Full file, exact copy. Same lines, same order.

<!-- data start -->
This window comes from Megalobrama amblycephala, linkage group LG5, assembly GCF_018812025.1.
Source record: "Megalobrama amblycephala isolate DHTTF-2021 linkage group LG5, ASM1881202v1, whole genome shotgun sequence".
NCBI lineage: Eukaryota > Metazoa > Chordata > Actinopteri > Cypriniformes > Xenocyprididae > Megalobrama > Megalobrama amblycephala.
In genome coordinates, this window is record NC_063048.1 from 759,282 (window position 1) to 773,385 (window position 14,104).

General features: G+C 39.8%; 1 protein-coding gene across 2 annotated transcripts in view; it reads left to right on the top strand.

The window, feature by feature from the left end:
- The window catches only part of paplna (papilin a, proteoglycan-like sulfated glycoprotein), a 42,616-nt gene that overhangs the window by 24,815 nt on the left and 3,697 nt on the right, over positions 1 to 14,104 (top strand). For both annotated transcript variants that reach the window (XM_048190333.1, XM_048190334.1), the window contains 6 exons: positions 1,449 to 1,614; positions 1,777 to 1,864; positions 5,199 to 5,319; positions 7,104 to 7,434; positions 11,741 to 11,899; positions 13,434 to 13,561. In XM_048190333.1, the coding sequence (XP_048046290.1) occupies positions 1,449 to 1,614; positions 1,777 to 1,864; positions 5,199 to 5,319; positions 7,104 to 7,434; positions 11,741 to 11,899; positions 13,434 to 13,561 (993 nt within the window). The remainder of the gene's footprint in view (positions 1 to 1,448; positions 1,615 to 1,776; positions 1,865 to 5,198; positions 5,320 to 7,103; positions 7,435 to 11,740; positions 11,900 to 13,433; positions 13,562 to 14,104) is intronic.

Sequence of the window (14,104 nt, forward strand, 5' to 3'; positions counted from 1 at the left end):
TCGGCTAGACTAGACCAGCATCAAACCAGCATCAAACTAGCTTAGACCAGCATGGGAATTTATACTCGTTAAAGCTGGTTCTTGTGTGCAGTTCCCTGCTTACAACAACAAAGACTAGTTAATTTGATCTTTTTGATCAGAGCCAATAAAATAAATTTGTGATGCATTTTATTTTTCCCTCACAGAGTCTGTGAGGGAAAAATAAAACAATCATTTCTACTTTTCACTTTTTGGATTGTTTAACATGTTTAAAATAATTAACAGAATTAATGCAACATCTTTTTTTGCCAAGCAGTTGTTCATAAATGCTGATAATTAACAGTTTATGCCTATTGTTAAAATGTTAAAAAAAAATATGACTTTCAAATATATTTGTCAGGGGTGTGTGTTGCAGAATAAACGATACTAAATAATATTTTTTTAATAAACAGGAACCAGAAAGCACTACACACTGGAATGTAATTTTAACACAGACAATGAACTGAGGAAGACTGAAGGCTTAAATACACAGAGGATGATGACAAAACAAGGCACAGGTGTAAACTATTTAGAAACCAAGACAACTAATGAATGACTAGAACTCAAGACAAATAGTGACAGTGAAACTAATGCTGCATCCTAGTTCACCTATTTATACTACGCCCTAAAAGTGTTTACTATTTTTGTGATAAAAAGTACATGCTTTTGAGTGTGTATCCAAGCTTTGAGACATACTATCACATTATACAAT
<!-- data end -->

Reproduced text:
This window comes from Megalobrama amblycephala, linkage group LG5, assembly GCF_018812025.1.
Source record: "Megalobrama amblycephala isolate DHTTF-2021 linkage group LG5, ASM1881202v1, whole genome shotgun sequence".
NCBI lineage: Eukaryota > Metazoa > Chordata > Actinopteri > Cypriniformes > Xenocyprididae > Megalobrama > Megalobrama amblycephala.
In genome coordinates, this window is record NC_063048.1 from 759,282 (window position 1) to 773,385 (window position 14,104).

General features: G+C 39.8%; 1 protein-coding gene across 2 annotated transcripts in view; it reads left to right on the top strand.

The window, feature by feature from the left end:
- The window catches only part of paplna (papilin a, proteoglycan-like sulfated glycoprotein), a 42,616-nt gene that overhangs the window by 24,815 nt on the left and 3,697 nt on the right, over positions 1 to 14,104 (top strand). For both annotated transcript variants that reach the window (XM_048190333.1, XM_048190334.1), the window contains 6 exons: positions 1,449 to 1,614; positions 1,777 to 1,864; positions 5,199 to 5,319; positions 7,104 to 7,434; positions 11,741 to 11,899; positions 13,434 to 13,561. In XM_048190333.1, the coding sequence (XP_048046290.1) occupies positions 1,449 to 1,614; positions 1,777 to 1,864; positions 5,199 to 5,319; positions 7,104 to 7,434; positions 11,741 to 11,899; positions 13,434 to 13,561 (993 nt within the window). The remainder of the gene's footprint in view (positions 1 to 1,448; positions 1,615 to 1,776; positions 1,865 to 5,198; positions 5,320 to 7,103; positions 7,435 to 11,740; positions 11,900 to 13,433; positions 13,562 to 14,104) is intronic.

Sequence of the window (14,104 nt, forward strand, 5' to 3'; positions counted from 1 at the left end):
TCGGCTAGACTAGACCAGCATCAAACCAGCATCAAACTAGCTTAGACCAGCATGGGAATTTATACTCGTTAAAGCTGGTTCTTGTGTGCAGTTCCCTGCTTACAACAACAAAGACTAGTTAATTTGATCTTTTTGATCAGAGCCAATAAAATAAATTTGTGATGCATTTTATTTTTCCCTCACAGAGTCTGTGAGGGAAAAATAAAACAATCATTTCTACTTTTCACTTTTTGGATTGTTTAACATGTTTAAAATAATTAACAGAATTAATGCAACATCTTTTTTTGCCAAGCAGTTGTTCATAAATGCTGATAATTAACAGTTTATGCCTATTGTTAAAATGTTAAAAAAAAATATGACTTTCAAATATATTTGTCAGGGGTGTGTGTTGCAGAATAAACGATACTAAATAATATTTTTTTAATAAACAGGAACCAGAAAGCACTACACACTGGAATGTAATTTTAACACAGACAATGAACTGAGGAAGACTGAAGGCTTAAATACACAGAGGATGATGACAAAACAAGGCACAGGTGTAAACTATTTAGAAACCAAGACAACTAATGAATGACTAGAACTCAAGACAAATAGTGACAGTGAAACTAATGCTGCATCCTAGTTCACCTATTTATACTACGCCCTAAAAGTGTTTACTATTTTTGTGATAAAAAGTACATGCTTTTGAGTGTGTATCCAAGCTTTGAGACATACTATCACATTATACAAT